Courtesy of The Madera County Historical Society
The posse that battled train robbers John Sontag and Chris Evans at Stone Corral, June 1893. Hiram Rapelje is standing bareheaded second from the left. Standing next to Rapelje is U.S. Marshall George Gard. The mortally wounded John Sontag is shown propped up on the hay pile.
Madera County has produced its share of rough and tumble, two-fisted drinking, street fighting pioneers. They pop up all through the pages of local history to spice up the pieces of our past. Very near the top of a list of such characters is Hiram Lee Rapelje, a local stage driver who was as quick with his guns as he was with his fists.
Rapelje came to Madera from Merced in the late 1870’s. In spite of his reputation as a brawler, he was hired by Henry Washburn to drive a stagecoach on the Madera to Yosemite route. Three times a week in front of Mace’s Hotel on Yosemite Avenue, Rapelje climbed up into the driver’s seat and whipped up his six horses to begin the two-day journey to the Big Trees and Wawona.
Hiram Rapelje never had an accident; he never lost control, and highwaymen never accosted him. Washburn had chosen well, or at least he apparently thought so. When President Ulysses S. Grant visited Madera, Hiram Rapelje was picked to drive the stage that took him and his party to Yosemite.
Rapelje also liked to dabble in law enforcement. On more than one occasion he joined posses and assisted officers of the law in chasing criminals, especially hold-up men. By the early 1890’s he was making his living as a bounty hunter. That’s what prompted U.S. Marshal George E. Gard to invite him on a special hunt. The prey was a pair of train robbers, John Sontag and Chris Evans.
Sontag and Evans had been running wild for several years, robbing Southern Pacific trains all over the Valley. By 1892, Wells, Fargo and the Southern Pacific put up a reward of $10,000 for the outlaws, dead or alive.
The result was chaos. Three thousand armed citizens dogged the footsteps of U.S. Marshal Vernon Wilson as he combed the mountains in search of Sontag and Evans. “The woods were so full of man-hunters that at least eleven deputies were seriously wounded by other officers. Anyone who went deer hunting during this time was in danger of being shot by over-zealous posses.”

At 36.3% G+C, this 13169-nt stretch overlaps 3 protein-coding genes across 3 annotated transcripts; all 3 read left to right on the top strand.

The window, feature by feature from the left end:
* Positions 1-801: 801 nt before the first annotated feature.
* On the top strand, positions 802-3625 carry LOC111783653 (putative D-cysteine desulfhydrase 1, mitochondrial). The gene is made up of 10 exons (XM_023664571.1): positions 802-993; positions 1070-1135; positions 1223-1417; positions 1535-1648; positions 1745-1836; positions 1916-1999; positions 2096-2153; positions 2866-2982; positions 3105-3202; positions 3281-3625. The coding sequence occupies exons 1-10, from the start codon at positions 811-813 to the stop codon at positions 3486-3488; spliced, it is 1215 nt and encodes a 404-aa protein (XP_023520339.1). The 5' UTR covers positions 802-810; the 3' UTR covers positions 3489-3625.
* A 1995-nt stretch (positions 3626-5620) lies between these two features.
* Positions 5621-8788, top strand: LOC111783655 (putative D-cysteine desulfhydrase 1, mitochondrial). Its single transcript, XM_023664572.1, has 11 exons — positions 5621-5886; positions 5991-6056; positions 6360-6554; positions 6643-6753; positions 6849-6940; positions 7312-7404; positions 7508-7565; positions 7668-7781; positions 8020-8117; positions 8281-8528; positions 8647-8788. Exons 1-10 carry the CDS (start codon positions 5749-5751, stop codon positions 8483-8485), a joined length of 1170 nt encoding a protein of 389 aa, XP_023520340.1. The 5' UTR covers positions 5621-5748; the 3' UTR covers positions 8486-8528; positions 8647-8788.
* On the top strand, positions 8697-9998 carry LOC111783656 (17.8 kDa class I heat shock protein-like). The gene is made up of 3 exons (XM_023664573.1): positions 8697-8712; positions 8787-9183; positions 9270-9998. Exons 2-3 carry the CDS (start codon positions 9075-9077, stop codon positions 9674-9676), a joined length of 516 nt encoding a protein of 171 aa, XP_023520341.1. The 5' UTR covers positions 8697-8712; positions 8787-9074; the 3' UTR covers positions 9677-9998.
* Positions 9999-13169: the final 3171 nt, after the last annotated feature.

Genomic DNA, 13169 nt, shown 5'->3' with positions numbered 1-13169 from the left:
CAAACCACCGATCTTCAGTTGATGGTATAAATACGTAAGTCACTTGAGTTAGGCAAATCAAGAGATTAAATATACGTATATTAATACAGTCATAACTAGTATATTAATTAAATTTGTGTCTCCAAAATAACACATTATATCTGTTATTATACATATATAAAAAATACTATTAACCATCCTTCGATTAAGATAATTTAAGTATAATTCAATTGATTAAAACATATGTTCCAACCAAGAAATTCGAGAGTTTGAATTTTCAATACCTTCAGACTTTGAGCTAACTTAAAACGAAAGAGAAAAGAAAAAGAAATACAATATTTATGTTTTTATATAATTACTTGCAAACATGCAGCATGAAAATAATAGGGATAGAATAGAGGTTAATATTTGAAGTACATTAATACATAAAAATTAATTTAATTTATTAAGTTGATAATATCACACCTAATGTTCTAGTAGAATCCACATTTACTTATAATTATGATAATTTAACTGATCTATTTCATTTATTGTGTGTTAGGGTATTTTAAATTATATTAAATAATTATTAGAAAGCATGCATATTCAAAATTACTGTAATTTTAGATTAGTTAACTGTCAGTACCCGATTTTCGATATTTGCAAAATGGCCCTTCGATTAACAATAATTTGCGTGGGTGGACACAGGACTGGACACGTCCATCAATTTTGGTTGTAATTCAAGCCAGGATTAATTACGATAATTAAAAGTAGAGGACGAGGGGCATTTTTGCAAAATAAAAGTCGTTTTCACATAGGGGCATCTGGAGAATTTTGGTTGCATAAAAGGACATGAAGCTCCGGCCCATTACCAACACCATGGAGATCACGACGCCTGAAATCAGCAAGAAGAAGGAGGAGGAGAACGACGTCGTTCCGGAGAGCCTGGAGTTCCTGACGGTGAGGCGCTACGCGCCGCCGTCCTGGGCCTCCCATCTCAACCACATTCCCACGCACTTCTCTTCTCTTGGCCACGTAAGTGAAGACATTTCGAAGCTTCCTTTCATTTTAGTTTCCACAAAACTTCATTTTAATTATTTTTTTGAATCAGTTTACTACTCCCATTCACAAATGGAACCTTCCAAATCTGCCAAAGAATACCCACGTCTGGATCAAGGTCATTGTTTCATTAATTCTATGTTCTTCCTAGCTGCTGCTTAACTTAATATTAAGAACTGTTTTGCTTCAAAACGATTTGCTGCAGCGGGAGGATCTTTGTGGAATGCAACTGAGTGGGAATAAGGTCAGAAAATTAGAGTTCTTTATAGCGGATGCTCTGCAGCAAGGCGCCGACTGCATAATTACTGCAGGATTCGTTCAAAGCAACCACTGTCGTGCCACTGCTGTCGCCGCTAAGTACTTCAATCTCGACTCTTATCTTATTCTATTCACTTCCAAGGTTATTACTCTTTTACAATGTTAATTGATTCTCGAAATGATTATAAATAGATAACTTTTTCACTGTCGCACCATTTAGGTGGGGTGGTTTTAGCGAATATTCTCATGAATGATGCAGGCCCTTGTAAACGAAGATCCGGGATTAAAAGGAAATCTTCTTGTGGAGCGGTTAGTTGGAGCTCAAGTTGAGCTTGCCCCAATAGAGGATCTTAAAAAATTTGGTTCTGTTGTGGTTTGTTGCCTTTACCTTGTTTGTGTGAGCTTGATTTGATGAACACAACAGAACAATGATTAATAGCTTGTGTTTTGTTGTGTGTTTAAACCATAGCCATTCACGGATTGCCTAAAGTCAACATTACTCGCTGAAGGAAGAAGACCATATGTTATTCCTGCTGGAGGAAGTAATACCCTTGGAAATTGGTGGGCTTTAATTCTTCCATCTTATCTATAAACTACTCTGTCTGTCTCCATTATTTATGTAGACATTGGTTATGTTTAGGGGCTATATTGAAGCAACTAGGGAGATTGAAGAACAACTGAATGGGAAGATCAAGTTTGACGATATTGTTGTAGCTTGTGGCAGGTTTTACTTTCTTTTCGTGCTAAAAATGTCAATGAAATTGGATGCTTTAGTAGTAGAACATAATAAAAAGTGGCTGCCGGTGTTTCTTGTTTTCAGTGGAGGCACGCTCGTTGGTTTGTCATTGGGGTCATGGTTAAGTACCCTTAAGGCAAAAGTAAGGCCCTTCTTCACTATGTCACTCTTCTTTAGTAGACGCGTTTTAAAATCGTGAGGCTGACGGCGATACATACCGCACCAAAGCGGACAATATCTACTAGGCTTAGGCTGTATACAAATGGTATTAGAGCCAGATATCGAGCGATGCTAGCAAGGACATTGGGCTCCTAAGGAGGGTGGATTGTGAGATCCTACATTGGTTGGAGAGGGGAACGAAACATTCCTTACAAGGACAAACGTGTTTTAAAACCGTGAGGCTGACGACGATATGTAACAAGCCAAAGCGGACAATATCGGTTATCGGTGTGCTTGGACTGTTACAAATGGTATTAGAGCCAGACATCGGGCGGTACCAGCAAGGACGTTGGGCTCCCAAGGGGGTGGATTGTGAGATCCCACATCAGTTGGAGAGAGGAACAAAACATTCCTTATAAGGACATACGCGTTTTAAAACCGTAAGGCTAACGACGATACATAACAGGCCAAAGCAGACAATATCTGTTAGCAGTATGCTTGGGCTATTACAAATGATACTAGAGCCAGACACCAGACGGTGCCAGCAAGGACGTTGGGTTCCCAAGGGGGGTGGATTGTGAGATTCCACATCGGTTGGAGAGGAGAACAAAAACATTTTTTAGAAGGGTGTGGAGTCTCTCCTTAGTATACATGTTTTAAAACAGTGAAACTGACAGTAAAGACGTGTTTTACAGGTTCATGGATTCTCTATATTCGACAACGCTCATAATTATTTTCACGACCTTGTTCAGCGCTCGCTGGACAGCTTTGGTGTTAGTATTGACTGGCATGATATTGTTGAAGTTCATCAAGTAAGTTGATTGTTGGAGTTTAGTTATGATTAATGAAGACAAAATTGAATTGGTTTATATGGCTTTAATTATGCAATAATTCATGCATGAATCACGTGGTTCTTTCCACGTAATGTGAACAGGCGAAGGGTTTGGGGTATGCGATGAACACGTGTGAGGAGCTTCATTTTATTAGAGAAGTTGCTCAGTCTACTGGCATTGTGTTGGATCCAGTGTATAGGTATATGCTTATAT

On Sept. 13, 1892, Wilson and his posse finally found the fugitives in a cabin hideout in the Sierras, and in the gunfight that followed, the marshal and one of his deputies, Andy McGinnis, were killed. No one was sure whether the fatal shots came from the rifles of the outlaws or the members of the overwrought posse, and to add insult to injury, Sontag and Evans both escaped.
Throughout the winter of 1892-1893, Sontag and Evans continued to evade the law, but in the summer, a new face appeared on the scene determined to bring the train robbers to justice. He was the new U.S. Marshal, George Gard.
The first thing that Gard did was to correct Wilson’s mistake. He secretly formed his own posse and kept it small. One of his first choices to ride with him on the manhunt was the Madera stagecoach driver and bounty hunter, Hiram Lee Rapelje.
On June 10, 1893, Rapelje left Madera to join Jud Elwood, George Witty, Thomas Burns, William Stack, Joe Carroll, and Harry Stewart as members of Gard’s posse. Accompanied by a reporter from the San Francisco Examiner, the posse headed for Tulare County. The marshal had received a tip that Evans and Sontag would be coming out of the mountains on the next day to visit Evans’ wife. The posse hid out at a place called Stone Corral, not far from Evans’ house and waited, but not for long.
It was Rapelje who first spotted Sontag and Evans coming down the trail out of the mountains. Apparently the Maderan became a little careless, and allowed himself to be seen. Evans was the first to detect the deputy and opened fire. Rapelje returned the favor, and the ball was on.
With bullets flying everywhere, the bandits sought refuge behind a haystack. There the battle continued for several minutes. When the outlaws stopped returning fire, the posse eased around behind and found Sontag mortally wounded. Evans, however, was nowhere to be found.
The San Francisco reporter insisted upon a photograph, so they dragged Sontag to the edge of the haystack and propped him up. Then the posse gathered round their quarry to pose for the picture, much as a group of hunters who had just bagged a mountain lion might have done.
Sontag was taken to the Fresno County jail, where he died. Evans was caught a few days later in a mutilated condition. One eye had been shot out, and his right arm was so shattered that it had to be amputated. After a stretch in Folsom prison, he moved to Portland Oregon, and died in 1918.
As for Rapelje, he left Madera for good. His exploits in chasing outlaws, especially the Sontag-Evans duo, had gained him quite a reputation. He became a well-known deputy sheriff in Fresno and lived out the remainder of his life in that city.
In time the iron horse and the horseless carriage replaced the horse and buggy, and there was no need for stagecoaches. Madera soon forgot about that special breed who, six in hand, piloted the horse drawn vehicles from the flat lands to the mountains. It forgot about men like Hi Rapelje who helped keep the town both alive and lively, and perhaps it’s just as well.
Madera grew up, and somehow many of those characters from her past just don’t fit any longer. We don’t feel any more kinship with them than they would with us. Progress does take its toll on history.